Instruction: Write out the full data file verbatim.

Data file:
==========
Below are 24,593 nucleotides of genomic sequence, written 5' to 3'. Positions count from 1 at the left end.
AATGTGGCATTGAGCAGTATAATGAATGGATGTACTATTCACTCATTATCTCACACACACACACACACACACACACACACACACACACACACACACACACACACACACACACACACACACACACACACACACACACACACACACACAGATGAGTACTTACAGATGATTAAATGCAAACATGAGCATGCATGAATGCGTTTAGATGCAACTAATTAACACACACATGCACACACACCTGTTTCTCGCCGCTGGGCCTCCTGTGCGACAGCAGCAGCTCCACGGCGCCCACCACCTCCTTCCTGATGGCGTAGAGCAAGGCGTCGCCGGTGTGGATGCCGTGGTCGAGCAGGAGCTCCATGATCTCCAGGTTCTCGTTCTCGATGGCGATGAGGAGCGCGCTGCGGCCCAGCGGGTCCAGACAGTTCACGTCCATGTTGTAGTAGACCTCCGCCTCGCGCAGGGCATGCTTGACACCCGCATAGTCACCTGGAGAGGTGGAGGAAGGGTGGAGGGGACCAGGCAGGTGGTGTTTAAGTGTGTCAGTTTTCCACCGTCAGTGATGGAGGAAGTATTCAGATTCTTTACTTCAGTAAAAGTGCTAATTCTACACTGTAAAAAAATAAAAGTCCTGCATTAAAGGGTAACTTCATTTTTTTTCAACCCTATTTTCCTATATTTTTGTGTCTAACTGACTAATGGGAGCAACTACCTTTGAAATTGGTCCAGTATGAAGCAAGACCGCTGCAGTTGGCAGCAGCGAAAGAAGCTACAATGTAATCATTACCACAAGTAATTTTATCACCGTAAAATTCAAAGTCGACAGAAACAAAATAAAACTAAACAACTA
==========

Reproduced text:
Below are 24,593 nucleotides of genomic sequence, written 5' to 3'. Positions count from 1 at the left end.
AATGTGGCATTGAGCAGTATAATGAATGGATGTACTATTCACTCATTATCTCACACACACACACACACACACACACACACACACACACACACACACACACACACACACACACACACACACACACACACACACACACACACACACACAGATGAGTACTTACAGATGATTAAATGCAAACATGAGCATGCATGAATGCGTTTAGATGCAACTAATTAACACACACATGCACACACACCTGTTTCTCGCCGCTGGGCCTCCTGTGCGACAGCAGCAGCTCCACGGCGCCCACCACCTCCTTCCTGATGGCGTAGAGCAAGGCGTCGCCGGTGTGGATGCCGTGGTCGAGCAGGAGCTCCATGATCTCCAGGTTCTCGTTCTCGATGGCGATGAGGAGCGCGCTGCGGCCCAGCGGGTCCAGACAGTTCACGTCCATGTTGTAGTAGACCTCCGCCTCGCGCAGGGCATGCTTGACACCCGCATAGTCACCTGGAGAGGTGGAGGAAGGGTGGAGGGGACCAGGCAGGTGGTGTTTAAGTGTGTCAGTTTTCCACCGTCAGTGATGGAGGAAGTATTCAGATTCTTTACTTCAGTAAAAGTGCTAATTCTACACTGTAAAAAAATAAAAGTCCTGCATTAAAGGGTAACTTCATTTTTTTTCAACCCTATTTTCCTATATTTTTGTGTCTAACTGACTAATGGGAGCAACTACCTTTGAAATTGGTCCAGTATGAAGCAAGACCGCTGCAGTTGGCAGCAGCGAAAGAAGCTACAATGTAATCATTACCACAAGTAATTTTATCACCGTAAAATTCAAAGTCGACAGAAACAAAATAAAACTAAACAACTA